Bryan's Blog

A quick reflection on some of the challenges of theatre historiography:

1. Acknowledging your personal aesthetic lens (often the W.E.I.R.D. lens) - It's often difficult to avoid personal judgments about plays based on your own notions of what "good" theatre should be. Are this playwright's jokes not funny, or does it just seem that way because we are used to other traditions of humor?

2. Incomplete record of embodied actions - While some plays include certain stage directions (or imply certain actions through the dialogue) we can't fully conceive of what the play was like in-person. Think about Will's explanation of the importance of gesture in implying Moliere's jokes (i.e. "the broth"); while we can hypothesize some of the gestures that may have been used in these plays, we don't know exactly how they worked. What was the timing? Did the actor look at the audience when s/he did it, or the other person onstage? How did the audience watching react - laughing from the pit and indignant shock from the upper-crust people? Or was there complete silence?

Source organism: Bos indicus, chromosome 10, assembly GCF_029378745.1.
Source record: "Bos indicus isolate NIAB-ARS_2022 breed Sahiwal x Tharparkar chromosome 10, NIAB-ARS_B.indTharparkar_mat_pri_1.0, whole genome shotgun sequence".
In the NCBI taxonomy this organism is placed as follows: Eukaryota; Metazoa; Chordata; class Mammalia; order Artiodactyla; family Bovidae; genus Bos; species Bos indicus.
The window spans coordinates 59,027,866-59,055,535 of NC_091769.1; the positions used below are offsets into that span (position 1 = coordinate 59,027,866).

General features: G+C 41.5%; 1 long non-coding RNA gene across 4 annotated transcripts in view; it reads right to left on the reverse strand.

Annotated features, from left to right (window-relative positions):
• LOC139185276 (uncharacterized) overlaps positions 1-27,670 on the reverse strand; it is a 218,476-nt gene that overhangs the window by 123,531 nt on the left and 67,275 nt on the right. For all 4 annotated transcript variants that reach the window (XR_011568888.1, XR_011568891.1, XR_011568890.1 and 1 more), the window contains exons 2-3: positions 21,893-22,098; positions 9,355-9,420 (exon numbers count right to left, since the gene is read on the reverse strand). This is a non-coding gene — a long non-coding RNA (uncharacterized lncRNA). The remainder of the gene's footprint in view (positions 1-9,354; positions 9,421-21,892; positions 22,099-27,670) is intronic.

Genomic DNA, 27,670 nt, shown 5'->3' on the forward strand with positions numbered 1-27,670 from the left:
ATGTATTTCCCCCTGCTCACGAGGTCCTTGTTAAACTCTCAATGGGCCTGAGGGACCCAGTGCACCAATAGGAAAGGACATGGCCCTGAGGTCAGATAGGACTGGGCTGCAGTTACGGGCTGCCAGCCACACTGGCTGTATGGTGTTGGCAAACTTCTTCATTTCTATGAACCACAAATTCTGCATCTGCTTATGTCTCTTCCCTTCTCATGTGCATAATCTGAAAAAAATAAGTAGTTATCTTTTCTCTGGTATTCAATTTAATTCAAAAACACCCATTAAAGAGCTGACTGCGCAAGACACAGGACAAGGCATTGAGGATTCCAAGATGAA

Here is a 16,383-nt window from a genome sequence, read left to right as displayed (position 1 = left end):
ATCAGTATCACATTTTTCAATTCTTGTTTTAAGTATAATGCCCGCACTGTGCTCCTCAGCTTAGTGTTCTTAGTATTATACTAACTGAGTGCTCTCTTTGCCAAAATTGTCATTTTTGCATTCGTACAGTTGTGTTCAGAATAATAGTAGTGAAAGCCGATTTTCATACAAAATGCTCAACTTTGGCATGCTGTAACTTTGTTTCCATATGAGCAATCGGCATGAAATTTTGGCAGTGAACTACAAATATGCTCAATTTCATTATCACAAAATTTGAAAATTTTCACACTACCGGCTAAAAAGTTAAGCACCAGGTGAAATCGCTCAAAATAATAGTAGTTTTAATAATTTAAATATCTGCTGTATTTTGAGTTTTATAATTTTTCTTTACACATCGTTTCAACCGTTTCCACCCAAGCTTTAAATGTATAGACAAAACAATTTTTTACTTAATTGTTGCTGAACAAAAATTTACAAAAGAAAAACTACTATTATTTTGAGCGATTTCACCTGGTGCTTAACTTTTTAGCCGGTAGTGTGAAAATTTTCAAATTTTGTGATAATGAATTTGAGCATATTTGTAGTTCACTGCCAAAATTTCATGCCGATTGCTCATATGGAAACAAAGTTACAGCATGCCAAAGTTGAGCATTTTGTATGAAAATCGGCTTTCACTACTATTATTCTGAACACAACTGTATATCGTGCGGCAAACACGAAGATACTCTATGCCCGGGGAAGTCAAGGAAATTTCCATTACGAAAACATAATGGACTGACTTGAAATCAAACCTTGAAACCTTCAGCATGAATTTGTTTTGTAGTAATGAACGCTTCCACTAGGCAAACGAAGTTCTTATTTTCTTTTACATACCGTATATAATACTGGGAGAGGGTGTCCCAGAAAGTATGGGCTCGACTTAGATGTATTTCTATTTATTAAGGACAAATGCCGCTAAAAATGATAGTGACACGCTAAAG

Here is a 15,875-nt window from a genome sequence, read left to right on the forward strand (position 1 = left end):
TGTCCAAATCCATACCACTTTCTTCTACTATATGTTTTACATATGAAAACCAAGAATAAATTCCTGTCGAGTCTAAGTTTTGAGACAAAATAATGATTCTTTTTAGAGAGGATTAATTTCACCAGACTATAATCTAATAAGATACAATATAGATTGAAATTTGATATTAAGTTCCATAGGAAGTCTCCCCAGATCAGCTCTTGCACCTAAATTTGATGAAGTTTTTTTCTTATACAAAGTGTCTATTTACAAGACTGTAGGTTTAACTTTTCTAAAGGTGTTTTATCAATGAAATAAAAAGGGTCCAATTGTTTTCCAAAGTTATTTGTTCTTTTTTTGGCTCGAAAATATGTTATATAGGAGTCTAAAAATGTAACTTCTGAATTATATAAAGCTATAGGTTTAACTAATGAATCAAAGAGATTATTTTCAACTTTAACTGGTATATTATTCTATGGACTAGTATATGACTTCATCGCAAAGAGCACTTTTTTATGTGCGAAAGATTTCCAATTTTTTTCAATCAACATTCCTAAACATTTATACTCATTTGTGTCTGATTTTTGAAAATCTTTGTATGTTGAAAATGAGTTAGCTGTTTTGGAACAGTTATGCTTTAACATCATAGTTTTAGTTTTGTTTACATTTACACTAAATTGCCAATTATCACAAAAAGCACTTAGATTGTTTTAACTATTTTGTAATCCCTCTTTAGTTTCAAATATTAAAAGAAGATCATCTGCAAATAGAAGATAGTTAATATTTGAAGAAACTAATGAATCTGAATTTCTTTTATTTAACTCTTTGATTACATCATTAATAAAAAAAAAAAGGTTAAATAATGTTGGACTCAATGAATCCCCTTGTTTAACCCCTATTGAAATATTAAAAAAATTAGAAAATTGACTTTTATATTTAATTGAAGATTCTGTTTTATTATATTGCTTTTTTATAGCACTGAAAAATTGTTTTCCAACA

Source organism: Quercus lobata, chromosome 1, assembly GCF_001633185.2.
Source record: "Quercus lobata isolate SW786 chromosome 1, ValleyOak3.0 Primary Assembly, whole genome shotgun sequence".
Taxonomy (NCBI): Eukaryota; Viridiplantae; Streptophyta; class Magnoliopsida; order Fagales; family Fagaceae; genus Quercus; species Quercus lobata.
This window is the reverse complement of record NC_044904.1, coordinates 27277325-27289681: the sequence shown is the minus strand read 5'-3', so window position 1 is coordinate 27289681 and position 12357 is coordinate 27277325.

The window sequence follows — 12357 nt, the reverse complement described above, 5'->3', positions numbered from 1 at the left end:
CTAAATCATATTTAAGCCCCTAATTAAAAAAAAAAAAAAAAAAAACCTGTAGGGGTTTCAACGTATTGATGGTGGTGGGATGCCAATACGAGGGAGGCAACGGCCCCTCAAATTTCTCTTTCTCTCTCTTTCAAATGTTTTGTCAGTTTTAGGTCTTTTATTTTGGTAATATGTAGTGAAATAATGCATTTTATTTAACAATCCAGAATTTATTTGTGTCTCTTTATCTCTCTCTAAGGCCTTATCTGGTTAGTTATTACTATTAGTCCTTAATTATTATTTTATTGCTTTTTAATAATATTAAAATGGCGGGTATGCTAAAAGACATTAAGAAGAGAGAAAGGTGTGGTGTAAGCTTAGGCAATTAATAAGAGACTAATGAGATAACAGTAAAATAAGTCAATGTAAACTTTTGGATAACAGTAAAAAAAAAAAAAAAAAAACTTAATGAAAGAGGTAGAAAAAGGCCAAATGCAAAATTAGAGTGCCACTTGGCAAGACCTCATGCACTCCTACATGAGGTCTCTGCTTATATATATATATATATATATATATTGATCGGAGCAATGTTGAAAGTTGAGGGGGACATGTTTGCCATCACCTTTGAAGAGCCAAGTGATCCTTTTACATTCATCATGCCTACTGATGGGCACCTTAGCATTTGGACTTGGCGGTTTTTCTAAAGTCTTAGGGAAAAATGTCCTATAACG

3. Understanding the position of theatre in the time period studied - Today, theatre occupies a complex position in our society. On the one hand, it is not a terribly popular medium, especially when compared to mass media like film and television; but on the other, theatre tends to have a good deal of cultural capital - that is, seeing theatre is often regarded as a way of becoming "cultured" or "cultivated." What was theatre's position in other time periods? We've talked about how in Rome, theatre was just one of many entertainments that competed with one another. In France and England, theatre was a more popular entertainment, but it simultaneously catered to both the upper class literati and the working class. Furthermore, in both countries, certain theatres were sponsored by state representatives - how does this change our notion of these authors' artistic projects compared to contemporary authors'?

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